Thursday, November 15, 2012

America must ’seize the moment’ on immigration, Obama says

But he's already got the Hispanics in his  pocket so he won't spend any political capital on it

President Barack Obama says America must ‘‘seize the moment’’ to seek an overhaul of the immigration system and he expects that work to start soon after his inauguration for a second term.

In his first news conference after winning re-election, Obama says conversations are already taking place among his staff and members of Congress.

Obama said it was his ‘‘expectation’’ that a comprehensive immigration reform bill would be introduced ‘‘very soon after my inauguration.’’

His support among Hispanics was one of his keys to victory over Republican rival Mitt Romney, who staked out conservative positions on immigration changes during the GOP primaries. Obama failed to make progress on comprehensive immigration changes during his first term but said he planned to after his inauguration.

The White House is already engaged in conversations with Capitol Hill.

Obama said the legislation should make permanent the administrative changes he made earlier this year that allow some young illegal immigrants to remain in the country legally. He said that the overall bill should include a ‘‘pathway to legal status’’ for the millions of immigrants who are in the US illegally but and haven’t committed crimes unrelated to immigration.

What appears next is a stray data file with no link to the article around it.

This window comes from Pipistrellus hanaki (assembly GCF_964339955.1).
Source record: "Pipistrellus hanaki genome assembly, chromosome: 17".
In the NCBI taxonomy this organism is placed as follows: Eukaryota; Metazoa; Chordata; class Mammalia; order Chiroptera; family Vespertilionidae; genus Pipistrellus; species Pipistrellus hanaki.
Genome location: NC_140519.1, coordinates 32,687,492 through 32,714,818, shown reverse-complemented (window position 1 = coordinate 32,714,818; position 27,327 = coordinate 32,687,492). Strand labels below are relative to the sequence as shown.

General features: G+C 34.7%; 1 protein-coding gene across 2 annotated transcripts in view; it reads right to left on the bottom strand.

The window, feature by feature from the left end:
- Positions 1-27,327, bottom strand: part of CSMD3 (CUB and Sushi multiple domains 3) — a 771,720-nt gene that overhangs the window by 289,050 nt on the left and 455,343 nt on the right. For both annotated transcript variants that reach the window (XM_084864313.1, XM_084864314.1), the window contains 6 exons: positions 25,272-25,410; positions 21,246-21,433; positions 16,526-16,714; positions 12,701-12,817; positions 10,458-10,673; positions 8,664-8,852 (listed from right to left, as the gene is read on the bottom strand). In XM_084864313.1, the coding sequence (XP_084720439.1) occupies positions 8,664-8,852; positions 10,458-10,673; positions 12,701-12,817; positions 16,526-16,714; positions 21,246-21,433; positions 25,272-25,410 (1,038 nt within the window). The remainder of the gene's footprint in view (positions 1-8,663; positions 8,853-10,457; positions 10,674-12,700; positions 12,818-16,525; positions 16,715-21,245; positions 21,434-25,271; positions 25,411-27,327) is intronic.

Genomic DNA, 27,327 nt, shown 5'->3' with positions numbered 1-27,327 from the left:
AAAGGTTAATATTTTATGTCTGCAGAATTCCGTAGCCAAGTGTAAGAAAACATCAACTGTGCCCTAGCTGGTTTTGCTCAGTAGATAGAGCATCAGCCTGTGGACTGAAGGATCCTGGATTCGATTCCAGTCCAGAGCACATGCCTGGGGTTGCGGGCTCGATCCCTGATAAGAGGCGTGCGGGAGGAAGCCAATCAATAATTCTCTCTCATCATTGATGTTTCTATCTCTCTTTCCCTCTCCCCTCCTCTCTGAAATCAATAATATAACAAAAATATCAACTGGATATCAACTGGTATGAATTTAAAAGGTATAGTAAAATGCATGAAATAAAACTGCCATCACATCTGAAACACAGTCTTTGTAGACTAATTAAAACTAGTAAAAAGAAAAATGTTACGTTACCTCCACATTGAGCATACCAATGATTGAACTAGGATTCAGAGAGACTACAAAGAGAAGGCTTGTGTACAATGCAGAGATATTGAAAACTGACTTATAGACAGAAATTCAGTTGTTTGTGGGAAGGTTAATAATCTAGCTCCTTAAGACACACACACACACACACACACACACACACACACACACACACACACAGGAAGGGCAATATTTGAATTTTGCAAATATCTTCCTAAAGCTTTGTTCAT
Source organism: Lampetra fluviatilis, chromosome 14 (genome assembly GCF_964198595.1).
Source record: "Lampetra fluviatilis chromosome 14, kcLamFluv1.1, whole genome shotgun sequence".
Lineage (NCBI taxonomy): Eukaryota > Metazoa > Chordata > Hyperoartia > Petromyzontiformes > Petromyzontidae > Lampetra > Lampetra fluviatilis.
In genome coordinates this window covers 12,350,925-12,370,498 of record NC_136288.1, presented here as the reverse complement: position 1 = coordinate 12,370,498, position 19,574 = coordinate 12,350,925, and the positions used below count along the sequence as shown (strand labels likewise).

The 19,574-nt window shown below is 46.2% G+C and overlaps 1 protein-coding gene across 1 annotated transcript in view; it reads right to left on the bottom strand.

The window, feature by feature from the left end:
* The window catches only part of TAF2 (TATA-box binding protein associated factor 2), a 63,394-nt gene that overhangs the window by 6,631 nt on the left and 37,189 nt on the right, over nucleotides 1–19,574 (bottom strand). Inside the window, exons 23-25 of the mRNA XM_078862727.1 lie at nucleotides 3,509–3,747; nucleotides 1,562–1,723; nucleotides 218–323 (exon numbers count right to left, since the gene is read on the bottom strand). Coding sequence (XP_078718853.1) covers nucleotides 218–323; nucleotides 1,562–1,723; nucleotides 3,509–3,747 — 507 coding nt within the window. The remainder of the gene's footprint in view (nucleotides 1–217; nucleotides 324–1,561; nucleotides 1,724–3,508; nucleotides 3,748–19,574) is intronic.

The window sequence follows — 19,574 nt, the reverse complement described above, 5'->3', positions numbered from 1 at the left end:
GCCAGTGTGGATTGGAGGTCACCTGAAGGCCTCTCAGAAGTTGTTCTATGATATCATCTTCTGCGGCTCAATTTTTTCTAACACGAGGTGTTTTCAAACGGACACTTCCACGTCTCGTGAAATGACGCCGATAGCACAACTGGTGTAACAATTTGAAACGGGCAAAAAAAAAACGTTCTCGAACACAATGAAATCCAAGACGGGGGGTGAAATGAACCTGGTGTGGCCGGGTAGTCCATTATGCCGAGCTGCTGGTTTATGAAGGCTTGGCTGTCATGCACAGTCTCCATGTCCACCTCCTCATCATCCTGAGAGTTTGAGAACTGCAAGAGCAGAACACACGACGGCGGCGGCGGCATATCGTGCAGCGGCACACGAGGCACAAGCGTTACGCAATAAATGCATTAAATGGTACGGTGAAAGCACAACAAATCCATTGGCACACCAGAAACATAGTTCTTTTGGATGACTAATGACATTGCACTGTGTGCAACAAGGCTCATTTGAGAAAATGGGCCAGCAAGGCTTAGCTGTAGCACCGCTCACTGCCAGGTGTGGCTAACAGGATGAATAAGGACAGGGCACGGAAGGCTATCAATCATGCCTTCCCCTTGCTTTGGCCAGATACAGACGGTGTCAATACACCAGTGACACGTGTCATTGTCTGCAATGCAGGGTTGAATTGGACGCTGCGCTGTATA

Obama urged lawmakers to codify his decision earlier this year to stop deporting young illegal immigrants brought here by their parents.

He said the country needs to build on momentum from the last week’s election.


New Zealand criminal gets "asylum" in Australia

There's an invitation to the crooks of the world!

A FORMER New Zealand bikie, given refugee status in Australia after seeking asylum from fellow criminals, has become the centre of a new political row in Canberra.

A tribunal decided that the 36-year-old Kiwi, who was in a witness protection scheme before flying to Australia in 2005, faced a threat of significant harm in his home country.

News Limited reports that Australian Immigration Minister Chris Bowen appealed the ruling in the Federal Court. But the court cleared the man to stay because of the government's own protection visa rules.

Opposition immigration spokesman Scott Morrison said the Labor government's new asylum laws had allowed a convicted criminal from New Zealand to gain asylum from "fellow crims and bikies back in New Zealand who want to settle some scores.

"What's next? An 'underbelly visa'? This absurd farce is just another mess of Labor's own making," Mr Morrison said.

News Limited says the man was warned when he arrived in Australia that if he committed one offence on his temporary visa he could be removed.

However, he went on to drink and drive, commit forgery, and breaching his bail conditions. He has also been charged with weapons and drugs offences, and receiving stolen property.


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